A house painter had seen her. A dentist had seen her. A couple of women who were walking had seen her.
The tips were promising — and maddening. Margo, Virginia and friends drove from sighting to sighting, literally moving in circles.
Finally, they zeroed in on a swath of woods where they believed Tia was hunkered down. No one had seen her for a couple of hours.
Margo decided to use a live trap loaned to her by retired local wildlife trapper Bobby Farrington. He’d advised her to bait the cage with fried chicken.
Virginia ran to Bojangles.
Margo set the pressure-sensitive trap just inside the woods and sent everyone home. She sat in her car and watched for three hours. At dusk, she saw a family of deer enter the woods. They looked like the herd that had frequented her neighborhood retention pond before construction had driven them away.
Had Tia followed her nose to familiar animals and bedded down near them at night?
Was she overnighting with friends?
That night, Margo left for the Raleigh-Durham International Airport to pick up her 25-year-old son Cody, who was flying home from Oregon to get his car. On the way home, they stopped to check the trap. It was 1 a.m.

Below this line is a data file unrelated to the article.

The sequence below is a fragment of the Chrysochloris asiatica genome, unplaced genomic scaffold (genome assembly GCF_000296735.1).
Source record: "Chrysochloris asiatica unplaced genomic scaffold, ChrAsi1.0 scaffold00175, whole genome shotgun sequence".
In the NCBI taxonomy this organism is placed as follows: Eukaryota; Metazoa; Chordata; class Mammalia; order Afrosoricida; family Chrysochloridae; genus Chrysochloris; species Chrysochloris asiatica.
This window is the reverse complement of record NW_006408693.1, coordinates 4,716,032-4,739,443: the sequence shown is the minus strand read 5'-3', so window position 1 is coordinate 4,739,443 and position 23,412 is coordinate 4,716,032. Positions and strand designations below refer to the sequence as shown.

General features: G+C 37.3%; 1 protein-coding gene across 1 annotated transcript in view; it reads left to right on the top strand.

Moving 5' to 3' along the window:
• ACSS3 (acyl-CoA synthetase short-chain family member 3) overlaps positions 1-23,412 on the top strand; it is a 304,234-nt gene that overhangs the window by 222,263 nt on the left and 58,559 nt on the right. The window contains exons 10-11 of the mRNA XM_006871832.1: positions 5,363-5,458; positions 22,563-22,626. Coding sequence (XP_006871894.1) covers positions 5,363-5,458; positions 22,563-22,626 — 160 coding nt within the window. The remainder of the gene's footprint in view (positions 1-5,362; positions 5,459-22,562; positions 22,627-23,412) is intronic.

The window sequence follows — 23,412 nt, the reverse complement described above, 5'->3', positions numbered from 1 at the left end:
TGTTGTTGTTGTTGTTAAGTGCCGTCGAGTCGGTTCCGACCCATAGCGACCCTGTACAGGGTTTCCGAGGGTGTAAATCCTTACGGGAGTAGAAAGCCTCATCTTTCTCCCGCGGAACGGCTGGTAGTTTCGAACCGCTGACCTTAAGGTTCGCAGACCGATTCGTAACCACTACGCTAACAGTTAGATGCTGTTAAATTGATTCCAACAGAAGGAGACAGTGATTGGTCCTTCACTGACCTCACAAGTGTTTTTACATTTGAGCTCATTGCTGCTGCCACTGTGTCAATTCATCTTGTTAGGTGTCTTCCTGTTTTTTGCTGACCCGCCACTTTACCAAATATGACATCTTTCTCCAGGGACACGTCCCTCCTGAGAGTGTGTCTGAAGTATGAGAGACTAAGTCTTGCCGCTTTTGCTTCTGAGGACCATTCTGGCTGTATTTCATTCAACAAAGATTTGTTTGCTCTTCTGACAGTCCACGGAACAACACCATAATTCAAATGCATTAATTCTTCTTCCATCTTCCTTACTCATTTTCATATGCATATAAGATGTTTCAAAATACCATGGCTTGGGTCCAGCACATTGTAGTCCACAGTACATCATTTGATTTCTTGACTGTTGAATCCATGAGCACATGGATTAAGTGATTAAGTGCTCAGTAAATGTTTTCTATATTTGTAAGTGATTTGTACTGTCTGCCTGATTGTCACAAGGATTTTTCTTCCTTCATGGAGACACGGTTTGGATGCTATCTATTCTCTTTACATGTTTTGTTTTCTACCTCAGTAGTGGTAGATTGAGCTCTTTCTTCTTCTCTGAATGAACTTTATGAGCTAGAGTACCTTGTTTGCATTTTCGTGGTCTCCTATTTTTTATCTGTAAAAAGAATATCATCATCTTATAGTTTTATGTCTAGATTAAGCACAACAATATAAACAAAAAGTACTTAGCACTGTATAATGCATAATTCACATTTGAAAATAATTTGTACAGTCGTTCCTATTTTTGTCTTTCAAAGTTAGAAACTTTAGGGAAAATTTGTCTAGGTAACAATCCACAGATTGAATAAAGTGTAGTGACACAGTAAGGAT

They shined a flashlight into the woods.
Two yellow eyes reflected back at them.
“I’m going down there,” said Cody.
A few seconds later, he spoke again.
“Mom, it’s Tia.”
Sitting on a sofa in the family’s living room, Margo continuously runs her fingers through Tia’s wavy fur.
Every few minutes, her fingers feel a bump, and Margo checks to see if it’s a scab where a tick was removed. They found 26 ticks on Tia when they got her home.
Tia stank, too. Margo figured that she had been eating the remains of dead animals in the woods. Margo’s employees bathed Tia repeatedly to get the smell out.
The fence where Tia slipped out? It’s more secure than Fort Knox now.
And Tia? She crawls all over a visitor on the other end of the sofa.
“Oh, now you come to me, huh?” I tease.
It’s mid-May, a couple of weeks since Tia returned from her two-and-a-half-day holiday, and she seems as happy-go-lucky as ever.
Her humans, though, are forever stamped by the experience, especially the feeling of community that Tia’s disappearance prompted.
“It makes me get goosebumps,” Margo says.
“We were amazed at the outpouring of support,” adds Virginia, who had recently considered quitting Facebook because of the divisive tone that has run rampant in the last several years.
This time, though, social media — and the feelings awakened by an 18-pound pup — led people to reveal their better sides.
“Just when you think you’re losing faith in humanity, your little dog goes out and shows you otherwise,” says Margo. OH
Maria Johnson is a contributing editor of O.Henry magazine. You can reach her at firstname.lastname@example.org.